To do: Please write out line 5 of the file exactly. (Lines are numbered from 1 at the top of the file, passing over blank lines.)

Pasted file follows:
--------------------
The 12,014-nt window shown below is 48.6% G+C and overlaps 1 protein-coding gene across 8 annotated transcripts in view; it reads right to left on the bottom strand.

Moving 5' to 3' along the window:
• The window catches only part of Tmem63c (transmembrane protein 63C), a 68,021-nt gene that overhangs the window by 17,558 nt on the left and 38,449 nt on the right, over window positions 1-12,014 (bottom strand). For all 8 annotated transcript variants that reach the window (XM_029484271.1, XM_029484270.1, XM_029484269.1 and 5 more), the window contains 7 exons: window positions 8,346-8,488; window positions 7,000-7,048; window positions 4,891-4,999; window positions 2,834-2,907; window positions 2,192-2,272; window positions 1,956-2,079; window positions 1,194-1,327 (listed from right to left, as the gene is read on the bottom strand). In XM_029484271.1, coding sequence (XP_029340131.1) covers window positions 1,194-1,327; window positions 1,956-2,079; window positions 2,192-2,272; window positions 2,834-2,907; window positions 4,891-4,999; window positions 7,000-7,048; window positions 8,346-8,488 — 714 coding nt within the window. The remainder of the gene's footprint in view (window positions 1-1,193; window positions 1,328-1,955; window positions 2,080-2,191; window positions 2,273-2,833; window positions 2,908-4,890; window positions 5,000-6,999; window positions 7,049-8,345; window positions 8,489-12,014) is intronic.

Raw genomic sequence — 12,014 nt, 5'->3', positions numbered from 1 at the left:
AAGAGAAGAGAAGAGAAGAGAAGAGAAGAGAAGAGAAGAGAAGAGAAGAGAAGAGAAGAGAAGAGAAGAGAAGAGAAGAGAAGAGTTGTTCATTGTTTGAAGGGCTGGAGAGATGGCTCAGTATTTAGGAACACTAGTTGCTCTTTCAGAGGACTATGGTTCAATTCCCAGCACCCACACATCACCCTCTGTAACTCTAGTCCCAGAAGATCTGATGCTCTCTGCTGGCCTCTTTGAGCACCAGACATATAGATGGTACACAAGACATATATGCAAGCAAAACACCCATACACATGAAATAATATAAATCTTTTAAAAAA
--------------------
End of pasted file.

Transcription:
AAGAGAAGAGAAGAGAAGAGAAGAGAAGAGAAGAGAAGAGAAGAGAAGAGAAGAGAAGAGAAGAGAAGAGAAGAGAAGAGAAGAGTTGTTCATTGTTTGAAGGGCTGGAGAGATGGCTCAGTATTTAGGAACACTAGTTGCTCTTTCAGAGGACTATGGTTCAATTCCCAGCACCCACACATCACCCTCTGTAACTCTAGTCCCAGAAGATCTGATGCTCTCTGCTGGCCTCTTTGAGCACCAGACATATAGATGGTACACAAGACATATATGCAAGCAAAACACCCATACACATGAAATAATATAAATCTTTTAAAAAA